Republicans and Democrats alike tore into big banks during the primaries, but the Wall Street whipping boy wasn’t as prominent during the latter stages of the presidential campaign. However, as Election Day approaches, Wells Fargo’s continuing succession of regulatory and legal woes couldn’t have come at a worse time for the bank – or the financial services industry as a whole, which suffers from guilt by association whenever such a major scandal breaks.
When it rains it pours. Now the Securities and Exchange Commission is investigating Wells Fargo’s sales practices and investor disclosures, and the bank has had to set aside significantly more money – $1.7bn – to deal with its mounting legal problems.
That is completely separate from the fake account opening scandal. Last month, Wells Fargo agreed to pay regulators $185m in a settlement of that case. Past employees have said that many senior executives didn’t do anything to stop misconduct despite ample signs it was running rampant below them for years as they were promoted up the ranks.
The hit to Wells Fargo’s reputation has been far more damaging that any amount of fines or settlement fees, and that has had ripple effects, with candidates at local, state and federal levels renewing their attacks on big banks and public sentiment toward financiers souring anew.
Despite efforts by some senators to block former bankers from serving in the cabinet, others believe that Washington needs Wall Street, and not just to fund politicians’ campaigns – to serve in government and lend their expertise to managing the economy.
Separately, in an effort to appease shareholders and lift Credit Suisse’s stock price, CEO Tidjane Thiam has stuck to the plan: cutting jobs, selling assets and reducing operating expenses.
Facing various issues like tougher capital requirements, negative interest rates and a sluggish economic recovery, Credit Suisse has cut 5,400 jobs this year and will cut at least 600 more. Thiam was able to reduce quarterly adjusted non-compensation expenses by 12% year-over-year.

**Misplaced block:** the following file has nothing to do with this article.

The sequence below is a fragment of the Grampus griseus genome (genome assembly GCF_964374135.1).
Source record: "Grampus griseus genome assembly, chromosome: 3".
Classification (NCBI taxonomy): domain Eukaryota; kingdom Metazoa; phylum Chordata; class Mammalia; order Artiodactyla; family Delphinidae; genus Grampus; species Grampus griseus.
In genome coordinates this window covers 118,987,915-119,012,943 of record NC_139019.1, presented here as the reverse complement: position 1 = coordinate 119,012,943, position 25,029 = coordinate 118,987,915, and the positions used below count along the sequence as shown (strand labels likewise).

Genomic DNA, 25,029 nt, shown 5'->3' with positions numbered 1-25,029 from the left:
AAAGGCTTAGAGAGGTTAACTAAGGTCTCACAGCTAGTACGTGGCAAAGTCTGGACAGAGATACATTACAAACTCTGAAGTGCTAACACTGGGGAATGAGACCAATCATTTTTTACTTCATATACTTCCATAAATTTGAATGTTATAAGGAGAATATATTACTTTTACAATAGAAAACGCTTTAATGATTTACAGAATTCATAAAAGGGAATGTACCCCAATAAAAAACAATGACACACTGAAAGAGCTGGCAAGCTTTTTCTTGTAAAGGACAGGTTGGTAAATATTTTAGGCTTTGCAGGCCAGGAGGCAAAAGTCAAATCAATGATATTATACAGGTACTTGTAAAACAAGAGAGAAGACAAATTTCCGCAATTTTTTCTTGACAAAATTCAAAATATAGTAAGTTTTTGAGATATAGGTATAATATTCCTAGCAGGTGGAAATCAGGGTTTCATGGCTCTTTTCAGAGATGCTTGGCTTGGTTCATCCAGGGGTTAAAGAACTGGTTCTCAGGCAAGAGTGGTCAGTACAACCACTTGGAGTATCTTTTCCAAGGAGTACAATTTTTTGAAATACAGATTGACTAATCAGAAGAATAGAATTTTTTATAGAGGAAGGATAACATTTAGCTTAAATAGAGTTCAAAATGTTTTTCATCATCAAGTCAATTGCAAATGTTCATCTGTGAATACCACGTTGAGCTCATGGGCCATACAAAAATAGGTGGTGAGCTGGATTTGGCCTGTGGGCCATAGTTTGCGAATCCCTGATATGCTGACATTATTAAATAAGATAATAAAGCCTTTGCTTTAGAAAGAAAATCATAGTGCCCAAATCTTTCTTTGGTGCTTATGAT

How did investors reward his diligent efforts to turn around Credit Suisse? The stock price sank by 5%. What gives? Well, trading revenue was down and profit margins in the wealth management business are stagnant despite the fact that Thiam is prioritizing that business, so the bank’s outlook could be better at the moment.
The head of Morgan Stanley’s highly-rated equity research division in Europe has resigned. (Financial News)
A gay asset manager is suing the hedge fund that fired him, saying he was “subjected to unrelenting abuse based on his sexual orientation by his colleagues, within an environment suffused with homophobia.” (Evening Standard)
To compete for and retain top talent, banks should embrace generous parental-leave policies even though they’re not mandated in the U.S. (American Banker)
A Manhattan investment banker has gone to court in an attempt to un-adopt his adopted son so he doesn’t have to pay his estranged wife, the boy’s biological mother, child support. (New York Post)
Goldman Sachs found a new way to compete with hedge funds, which are clients of its prime brokerage division. (Business Insider)
New York has been promoting itself as a destination for tech startups, and venture capital firms invested about $9.4bn across 1,240 startup deals in 2015. (WSJ)
Top Asian students prefer to join high-frequency trading firms rather than Wall Street banks. (Bloomberg)
What does the U.K. high court’s decision to require parliamentary approval for triggering Article 50 mean for the Brexit timeline? (WSJ)
For one, it clouds the horizon for financial services companies. (WSJ)
Paris is turning on the charm to woo British bankers. (Reuters)
Guyana-born fund manager and former model Gina Miller is none too popular among Brexiteers. (The Sun)
Many British bankers and asset managers have cancelled their annual lavish ski trips to the Alps thanks to Brexit’s impact on the pound. (Bloomberg)
Have you been feeling sorry for native UK investment banks? Don’t. There’s really no need. (FT)
The family behind Louis Dreyfus, one of the world’s largest commodities traders, is embroiled in a bitter feud. (WSJ)
English people who are racist, including those in the media (*cough* Daily Mail), seem to think they have won the Brexit referendum and that now it is open season. (The Guardian)
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